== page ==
This month’s issue of Bon Appetit was the Winter Survival Issue for 2014 and provided me with some delicious dishes to serve up while trying to keep warm. Yesterday, I threw together my own rendition of warming comfort food for a quickly assembled Sunday night dinner.
There are a few things I’ve been meaning to make this winter that I haven’t gotten to yet: French Onion Soup & my own homemade Tomato Sauce. I still had some Turkey Tortilla Soup left in the freezer that I defrosted for the week, so I decided to spend yesterday making sauce and baking some Bacon Oatmeal Raisin cookies (recipe here) which I saw in Bon Appetit some time ago – that recipe needs some tweaking because my cookies came out hard as rocks and I don’t know if it’s my fault or the recipes, I’ll have to check with the experts (Mom, Grandma & Aunty Jen). My sauce recipe isn’t anything crazy special, but it caters to my desired taste & I really look forward to eating it once it’s simmering on the stove. For my own purposes, I only make about a quart at a time – I usually end up freezing half of it, too, since at this point in my life it’s really only me eating it – so you can double or triple this recipe if you please! I almost always make at least one of the meals with it as tomato cream sauce because it’s easily one of the most delicious things you can do with tomato sauce. It’s similar to a vodka sauce but easier to make! (I’ll add the steps for making the tomato cream at the end.)
The Food Snob’s Tomato Sauce
1/4 c. sweet or white onion, finely chopped
2 cloves garlic, finely chopped
1 can (your choice, I use Del Monte’s Italian Recipe) stewed tomatoes
1 small can tomato paste (I use Hunt’s, no salt added)
2-3 very ripe on-the-vine tomatoes, or any others you need to use up (I usually clean at least the seeds out)
2-3 TBSP olive oil
salt, pepper, sugar, basil (for flavor!)
First, start with any ripened tomatoes you have lying around that you need to use up or some soft, bright red ones you might find hanging out with the vine-ripes at the market. I always start my sauce with fresh tomatoes to give it a little added sweetness and chunkier texture (I like lumps in my sauce, but nothing crazy). Start by heating the olive oil – I use half Canola, half EVOO so the flavor isn’t overpowering – in a medium saucepan over medium-low heat, use just enough to coat the bottom so that your garlic and onion don’t burn. Once it’s up to temp, add your garlic and onions and stir them in to coat them in the oil. Add salt and pepper to flavor both ingredients. Once the onions are translucent and soft, add all your tomatoes, along with salt & pepper to season them, and bring the heat down to a simmer. Cover this mixture and let it ‘sweat’ for about an hour, the tomatoes will start to break down. Once the tomatoes start to look like a puree, you can add your canned tomatoes. Bring the heat up to medium and fill the can from the tomatoes about 1/3 of the way with water, swirl it around so you get all the rest of that good stuff and then pour it in the pot. Sprinkle about 2 tsp of sugar over the top and add the tomato paste. Return heat to a simmer and cover. Cook about 2-3 hours, stirring occasionally, or until all tomatoes are tender. I sometimes use a potato masher to make sure none of the tomato pieces are too big.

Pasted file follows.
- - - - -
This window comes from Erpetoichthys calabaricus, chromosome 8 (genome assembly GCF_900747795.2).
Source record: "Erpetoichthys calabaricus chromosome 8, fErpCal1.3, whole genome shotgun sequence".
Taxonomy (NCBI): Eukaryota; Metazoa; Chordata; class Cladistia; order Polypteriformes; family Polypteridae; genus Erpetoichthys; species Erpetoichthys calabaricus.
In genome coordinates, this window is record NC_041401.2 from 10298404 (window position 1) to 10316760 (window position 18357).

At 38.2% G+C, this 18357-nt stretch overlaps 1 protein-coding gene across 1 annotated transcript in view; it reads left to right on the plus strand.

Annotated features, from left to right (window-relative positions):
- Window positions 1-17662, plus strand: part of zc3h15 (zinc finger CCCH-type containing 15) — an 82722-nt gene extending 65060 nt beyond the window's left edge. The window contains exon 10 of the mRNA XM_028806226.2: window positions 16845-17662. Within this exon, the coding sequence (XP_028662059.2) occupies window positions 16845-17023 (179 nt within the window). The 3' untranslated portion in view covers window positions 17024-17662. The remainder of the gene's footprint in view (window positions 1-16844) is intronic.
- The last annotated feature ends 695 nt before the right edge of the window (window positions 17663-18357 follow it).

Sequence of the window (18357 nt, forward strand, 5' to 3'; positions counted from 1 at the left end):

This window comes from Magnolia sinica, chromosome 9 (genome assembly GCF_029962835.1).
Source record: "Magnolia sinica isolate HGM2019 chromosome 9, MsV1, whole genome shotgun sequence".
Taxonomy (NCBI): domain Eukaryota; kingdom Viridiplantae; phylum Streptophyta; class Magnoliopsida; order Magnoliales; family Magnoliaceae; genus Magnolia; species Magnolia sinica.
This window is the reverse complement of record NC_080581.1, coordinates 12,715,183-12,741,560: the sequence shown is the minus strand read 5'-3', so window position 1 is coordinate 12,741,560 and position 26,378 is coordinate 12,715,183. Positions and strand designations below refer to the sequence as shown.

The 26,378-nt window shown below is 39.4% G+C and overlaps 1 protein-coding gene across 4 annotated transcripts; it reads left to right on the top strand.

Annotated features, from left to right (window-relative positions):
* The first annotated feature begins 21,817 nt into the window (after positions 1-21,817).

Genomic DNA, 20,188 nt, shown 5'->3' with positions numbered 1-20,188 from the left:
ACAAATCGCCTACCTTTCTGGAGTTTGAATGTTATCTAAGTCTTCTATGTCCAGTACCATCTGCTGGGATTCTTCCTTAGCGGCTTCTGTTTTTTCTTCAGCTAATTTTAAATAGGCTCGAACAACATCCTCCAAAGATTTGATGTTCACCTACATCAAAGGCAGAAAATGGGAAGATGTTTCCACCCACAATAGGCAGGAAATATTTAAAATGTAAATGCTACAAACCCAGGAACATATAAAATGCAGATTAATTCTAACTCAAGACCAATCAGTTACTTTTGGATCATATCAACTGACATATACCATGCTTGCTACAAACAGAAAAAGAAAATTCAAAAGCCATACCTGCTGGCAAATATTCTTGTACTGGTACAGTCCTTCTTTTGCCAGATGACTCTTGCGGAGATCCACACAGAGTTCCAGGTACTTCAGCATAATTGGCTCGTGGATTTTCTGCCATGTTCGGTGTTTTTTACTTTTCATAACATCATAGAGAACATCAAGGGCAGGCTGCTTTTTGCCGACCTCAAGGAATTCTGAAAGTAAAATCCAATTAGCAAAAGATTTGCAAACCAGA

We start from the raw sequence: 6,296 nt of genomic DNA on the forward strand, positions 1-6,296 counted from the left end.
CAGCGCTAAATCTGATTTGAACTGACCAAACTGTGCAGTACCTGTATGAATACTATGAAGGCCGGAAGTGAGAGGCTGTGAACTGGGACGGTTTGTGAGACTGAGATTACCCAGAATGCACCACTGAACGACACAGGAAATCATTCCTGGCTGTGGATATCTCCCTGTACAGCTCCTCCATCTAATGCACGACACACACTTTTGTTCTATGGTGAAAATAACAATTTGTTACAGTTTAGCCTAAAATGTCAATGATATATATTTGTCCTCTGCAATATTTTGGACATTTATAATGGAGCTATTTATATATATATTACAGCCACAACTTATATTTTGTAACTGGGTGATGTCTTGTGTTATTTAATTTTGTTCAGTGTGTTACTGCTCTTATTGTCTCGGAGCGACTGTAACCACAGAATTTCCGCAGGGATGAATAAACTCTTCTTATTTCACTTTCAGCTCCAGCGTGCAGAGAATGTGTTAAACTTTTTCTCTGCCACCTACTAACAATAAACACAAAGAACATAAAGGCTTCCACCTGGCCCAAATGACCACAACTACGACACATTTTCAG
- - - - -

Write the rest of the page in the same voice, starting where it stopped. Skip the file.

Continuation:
Once the sauce is put together, making the tomato cream is the easiest thing in the world. I also like to make my own garlic bread (yesterday I got lazy and bought some frozen) to dunk in the sauce because I’m gluttonous about my pasta, with no shame. For a green yesterday I reheated some leftover broccoli rabe, but almost anything goes with this including a small portion of salad.
For the Tomato Cream Sauce: Heat 1 parts heavy cream to 2 parts Tomato Sauce over medium-low heat in a medium pot/large sauce pan, stirring occasionally. Meanwhile, boil pasta in a separate pot (I used Rigatoni yesterday) to just before al dente. Add a small amount of the pasta water into your sauce before draining – this will help the sauce and pasta come together better. Once drained, add pasta into sauce and turn heat up to medium. Stir occasionally until sauce bubbles and thickens, then remove from heat and add about 1/8 c. grated cheese. Stir until cheese melts into the sauce and serve immediately. Enjoy!
For Garlic Bread: Finely chop some garlic early in the day, like when you’re making your sauce, and store it in just enough Canola oil in a small cup in the fridge. Before you put the sauce and pasta on the stove, use a kitchen brush or the back of a small spoon to spread some of the garlic oil onto both sides of slices of Italian bread. Set the oven to BROIL. Let bread stand for a few minutes so the oil soaks in. Broil about 4-6 minutes on a baking sheet in the oven or until golden brown. Sprinkle immediately with grated cheese and fresh finely chopped parsley if desired. Serve with your pasta.
I couldn’t have been more pleased with this meal last night! As I said, the cookie recipe that I was juggling while I was making the sauce needs some tweaking, but otherwise I was pleasantly full by the time I went to bed and warmed to the core! I hope this brings as big a smile to your face.
— Until the next,
❤ Food Snob